Today is Ada Lovelace Day! I've blogged about the brilliant proto-software engineer before. Daughter of absentee father, the mad, bad, and dangerous to know, Lord Byron, she was able to describe and conceptualize software for Charles Babbage's computing engine, before the concepts of software, hardware, or even Babbage's own machine existed! She foresaw that computers would be useful for more than mere number-crunching. For this she is rightly recognized as visionary - at least by those of us who know who she was. She figured out how to compute Bernouilli numbers with a Babbage analytical engine. Tragically, she died at only 36.
In honour of her, Ada Lovelace Day is an international day of blogging to draw attention to women excelling in technology. Almost 2000 people have pledged to blog about a women in technology, to help remedy the fact that women in technology and their "contributions often go unacknowledged, their innovations seldom mentioned, their faces rarely recognised."
So apart from Ada Lovelace herself, I thought I would tell you about another, historic, under-appreciated figure: Hedy Lamarr. It's not often one gets to talk about a Hollywood star/scientist and innovator (as well as mother), but this woman could do it all. Austrian, of Jewish heritage, she worked as an actress in film, until she married. Though her arms-manufacturer husband was part Jewish, he was a Nazi-sympathizer which infuriated her. She escaped from Europe where in 1937, by disguising herself as her maid. She came to Hollywood and made 18 films in 9 years. Meanwhile she was working with her neighbour, avant garde composer George Antheil and experimenting with automated control of instruments. Together, the two submitted the idea of a Secret Communication System in June 1941 and were granted a patent (U.S. Patent 2,292,387). This early version of frequency hopping* used a piano roll to change between 88 frequencies and was intended to make radio-guided torpedoes harder for enemies to detect or jam.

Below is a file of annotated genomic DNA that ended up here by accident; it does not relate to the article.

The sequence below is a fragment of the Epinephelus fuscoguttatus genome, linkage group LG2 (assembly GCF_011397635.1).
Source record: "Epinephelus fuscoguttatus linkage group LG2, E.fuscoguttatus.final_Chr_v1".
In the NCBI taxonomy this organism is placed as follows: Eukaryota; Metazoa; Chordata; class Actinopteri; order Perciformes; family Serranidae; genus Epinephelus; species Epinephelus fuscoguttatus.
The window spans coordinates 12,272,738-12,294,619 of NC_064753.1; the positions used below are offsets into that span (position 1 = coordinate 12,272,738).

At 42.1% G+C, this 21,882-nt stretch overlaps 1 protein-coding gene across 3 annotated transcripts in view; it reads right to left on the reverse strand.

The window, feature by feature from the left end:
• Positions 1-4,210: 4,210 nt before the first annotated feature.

They were ahead of their time and the mechanical technology did not exist for decades. "It was not implemented in the USA until 1962, when it was used by U.S. military ships during a blockade of Cuba, after the patent had expired. Neither Lamarr nor Antheil (who died in 1959) made any money from the patent. Perhaps owing to this lag in development, the patent was little-known until 1997, when the Electronic Frontier Foundation gave Lamarr an award for this contribution." [wikipedia]
The frequency-hopping idea lives on in modern spread-spectrum communication technology - a basis for a lot of wireless communications. It's also popular in my field; geophysical electromagnetic researchers often transmit pseudo-random binary sequences (PRBS) into the earth to get a spread in frequencies and take advantage of the wider bandwidth (which means more information about a larger array of different depths below the earth's surface - different frequencies penetrate to different depths).
"Lamarr wanted to join the National Inventors Council, but she was told that she could better help the war effort by using her celebrity status to sell War Bonds. She once raised $7,000,000 at just one event." [wikipedia]
So there you go.
I write about these late, great women inventors, not to say that women in technology were extraordinary figures from the past, but rather to highlight that crucial innovations have been made by women for a long time, and that even when they had the good fortune to also have fame, fortune and beauty, as well as brilliance and innovation, they remained in the shadows.
If you want a living local hero, my favorite is Ursula Franklin. Definitely one of my heroines. Maybe I'll blog about her next....
I am so going to do a lino block print of Countess Lovelace.